Chicago will become the largest U.S. city to elect a Black woman as mayor Tuesday as voters head to the polls.

Lori Lightfoot and Toni Preckwinkle are the two candidates vying to join seven other Black women currently serving as mayors in major U.S. cities such as Atlanta and New Orleans. Lightfoot, a former prosecutor, and Preckwinkle, a former schoolteacher, qualified for Tuesday’s runoff in February where they emerged from a field of 14 candidates. Lightfoot received 17.5 percent of the vote while Preckwinkle got about 16 percent in the battle to succeed two-term mayor Rahm Emanuel who chose not to run again.

Lightfoot and Preckwinkle have sought to draw contrast from Emanuel, a centrist Democrat who saw his popularity wane due to the city’s financial crisis and his handling of the Laquan McDonald case, the 17-year-old African-American who was killed by police in 2015. Both have fashioned themselves as progressives.

Lightfoot, who is openly gay, has criticized the way the current administration oversaw the McDonald controversy. In a debate last month, she vowed to be different.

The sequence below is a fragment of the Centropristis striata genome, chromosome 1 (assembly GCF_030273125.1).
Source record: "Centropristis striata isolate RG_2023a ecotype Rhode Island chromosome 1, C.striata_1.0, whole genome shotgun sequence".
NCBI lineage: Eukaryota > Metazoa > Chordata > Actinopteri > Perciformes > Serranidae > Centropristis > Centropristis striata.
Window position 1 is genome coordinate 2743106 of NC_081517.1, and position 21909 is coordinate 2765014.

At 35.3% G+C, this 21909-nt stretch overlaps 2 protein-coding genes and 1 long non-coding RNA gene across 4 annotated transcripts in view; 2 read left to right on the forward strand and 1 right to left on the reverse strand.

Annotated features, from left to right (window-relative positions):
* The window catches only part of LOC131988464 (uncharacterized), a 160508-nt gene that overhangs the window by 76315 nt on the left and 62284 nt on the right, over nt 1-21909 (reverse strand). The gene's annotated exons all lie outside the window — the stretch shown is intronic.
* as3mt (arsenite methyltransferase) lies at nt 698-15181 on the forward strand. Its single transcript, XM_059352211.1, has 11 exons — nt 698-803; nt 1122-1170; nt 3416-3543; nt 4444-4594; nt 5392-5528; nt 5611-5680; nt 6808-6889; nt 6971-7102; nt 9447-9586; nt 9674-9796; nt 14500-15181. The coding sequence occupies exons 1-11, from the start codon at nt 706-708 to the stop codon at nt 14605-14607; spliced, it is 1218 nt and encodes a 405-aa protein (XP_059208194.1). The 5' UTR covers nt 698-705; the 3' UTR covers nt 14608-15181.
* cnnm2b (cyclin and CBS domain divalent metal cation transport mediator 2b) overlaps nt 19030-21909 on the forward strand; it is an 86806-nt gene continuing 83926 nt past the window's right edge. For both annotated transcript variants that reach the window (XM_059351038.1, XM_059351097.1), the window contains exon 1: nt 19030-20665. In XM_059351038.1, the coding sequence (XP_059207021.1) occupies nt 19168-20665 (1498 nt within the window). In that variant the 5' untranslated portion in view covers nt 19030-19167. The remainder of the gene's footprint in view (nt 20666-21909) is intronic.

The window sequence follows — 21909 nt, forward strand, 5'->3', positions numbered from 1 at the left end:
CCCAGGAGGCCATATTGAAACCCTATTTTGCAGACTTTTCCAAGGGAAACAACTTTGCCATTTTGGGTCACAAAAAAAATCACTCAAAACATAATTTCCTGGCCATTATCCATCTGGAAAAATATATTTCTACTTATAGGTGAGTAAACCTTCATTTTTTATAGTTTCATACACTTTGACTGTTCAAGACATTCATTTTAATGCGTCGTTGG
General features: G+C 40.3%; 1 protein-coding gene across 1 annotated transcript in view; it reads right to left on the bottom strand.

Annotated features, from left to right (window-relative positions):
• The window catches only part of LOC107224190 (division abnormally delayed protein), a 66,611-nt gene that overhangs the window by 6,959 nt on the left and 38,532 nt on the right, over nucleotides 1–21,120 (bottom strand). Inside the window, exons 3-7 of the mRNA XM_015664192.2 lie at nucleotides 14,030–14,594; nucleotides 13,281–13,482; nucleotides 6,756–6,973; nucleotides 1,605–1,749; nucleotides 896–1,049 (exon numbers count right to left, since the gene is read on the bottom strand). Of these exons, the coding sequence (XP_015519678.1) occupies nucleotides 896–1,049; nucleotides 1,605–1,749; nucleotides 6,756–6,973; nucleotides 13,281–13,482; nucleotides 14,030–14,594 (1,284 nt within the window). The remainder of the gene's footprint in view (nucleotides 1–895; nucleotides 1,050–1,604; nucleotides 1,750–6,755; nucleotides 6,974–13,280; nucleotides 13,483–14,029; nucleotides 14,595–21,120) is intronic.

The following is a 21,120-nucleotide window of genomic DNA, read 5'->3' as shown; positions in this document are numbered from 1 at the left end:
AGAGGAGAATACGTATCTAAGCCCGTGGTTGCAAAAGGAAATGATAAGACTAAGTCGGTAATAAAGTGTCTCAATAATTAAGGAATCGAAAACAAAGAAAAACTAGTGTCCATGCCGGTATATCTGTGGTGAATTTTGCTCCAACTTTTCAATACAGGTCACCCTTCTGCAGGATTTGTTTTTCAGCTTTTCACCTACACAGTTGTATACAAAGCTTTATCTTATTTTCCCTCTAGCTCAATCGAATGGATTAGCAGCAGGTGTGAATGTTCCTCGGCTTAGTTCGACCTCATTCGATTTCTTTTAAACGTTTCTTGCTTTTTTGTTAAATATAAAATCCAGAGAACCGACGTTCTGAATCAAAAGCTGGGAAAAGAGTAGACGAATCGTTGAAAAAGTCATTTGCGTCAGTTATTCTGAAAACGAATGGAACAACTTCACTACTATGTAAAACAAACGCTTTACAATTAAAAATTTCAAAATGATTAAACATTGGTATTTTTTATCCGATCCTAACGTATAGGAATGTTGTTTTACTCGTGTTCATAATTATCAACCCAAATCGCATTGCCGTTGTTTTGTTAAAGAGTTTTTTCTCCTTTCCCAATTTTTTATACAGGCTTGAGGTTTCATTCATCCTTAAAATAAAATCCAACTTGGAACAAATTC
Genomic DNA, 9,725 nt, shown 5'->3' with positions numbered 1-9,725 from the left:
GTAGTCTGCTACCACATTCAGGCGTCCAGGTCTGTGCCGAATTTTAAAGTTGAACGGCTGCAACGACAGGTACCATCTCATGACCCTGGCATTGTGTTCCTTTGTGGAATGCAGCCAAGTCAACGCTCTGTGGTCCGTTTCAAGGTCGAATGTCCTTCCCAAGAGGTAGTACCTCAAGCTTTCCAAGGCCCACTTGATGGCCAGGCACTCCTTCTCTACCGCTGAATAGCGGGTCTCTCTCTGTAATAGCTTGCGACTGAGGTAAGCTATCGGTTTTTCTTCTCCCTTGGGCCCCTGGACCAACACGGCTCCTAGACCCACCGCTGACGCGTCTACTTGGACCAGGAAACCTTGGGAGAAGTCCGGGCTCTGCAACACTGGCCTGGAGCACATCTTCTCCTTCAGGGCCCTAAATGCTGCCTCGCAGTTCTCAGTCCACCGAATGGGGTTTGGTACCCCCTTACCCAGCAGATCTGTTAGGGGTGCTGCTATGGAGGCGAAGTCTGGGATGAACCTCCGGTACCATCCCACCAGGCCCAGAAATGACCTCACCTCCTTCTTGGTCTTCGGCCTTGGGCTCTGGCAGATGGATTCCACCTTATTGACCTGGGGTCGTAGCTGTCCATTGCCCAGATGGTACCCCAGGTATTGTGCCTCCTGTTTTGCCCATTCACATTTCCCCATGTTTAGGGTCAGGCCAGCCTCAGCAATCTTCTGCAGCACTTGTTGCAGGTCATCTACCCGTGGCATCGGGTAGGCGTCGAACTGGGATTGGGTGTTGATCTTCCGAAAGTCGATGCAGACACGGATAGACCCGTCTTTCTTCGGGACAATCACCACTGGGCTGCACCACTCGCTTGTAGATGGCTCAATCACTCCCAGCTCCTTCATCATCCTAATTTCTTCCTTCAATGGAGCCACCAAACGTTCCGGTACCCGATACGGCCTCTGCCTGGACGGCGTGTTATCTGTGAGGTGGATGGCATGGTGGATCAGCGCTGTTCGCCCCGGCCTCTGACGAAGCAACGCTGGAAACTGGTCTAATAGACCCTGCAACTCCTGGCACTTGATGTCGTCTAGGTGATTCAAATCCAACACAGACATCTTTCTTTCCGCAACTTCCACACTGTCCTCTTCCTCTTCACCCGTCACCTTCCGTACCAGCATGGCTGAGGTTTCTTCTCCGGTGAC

“I’m not a person who decided I would climb the ladder of a corrupt political party,” Lightfoot said. “I don’t hold the title of committeeman, central committeeman, boss of the party.”

Lightfoot has also declared that she is the best person to break the status quo and bring about real change. She felt best equipped to usher in equity, inclusion and fairness.

“The machine’s been in decline for a while, but it still has a grip on certain things,” Lightfoot said. “This is our opportunity to send it to its grave, once and for all.”

Preckwinkle has challenged Lightfoot’s qualifications for the position. She maintained that being mayor was not an entry level job.

“It’s easy to talk about change. It’s hard to actually do it. And that’s been my experience — being a change maker, a change agent, transforming institutions and communities,” she said.

Preckwinkle also cast her opponent as an insider. The former prosecutor worked for Emanuel and former Mayor Richard M. Daley. She also declared that actions, especially hers, spoke more than words.

“My whole career has been about change, and change is action and results, not simply words,” Preckwinkle said.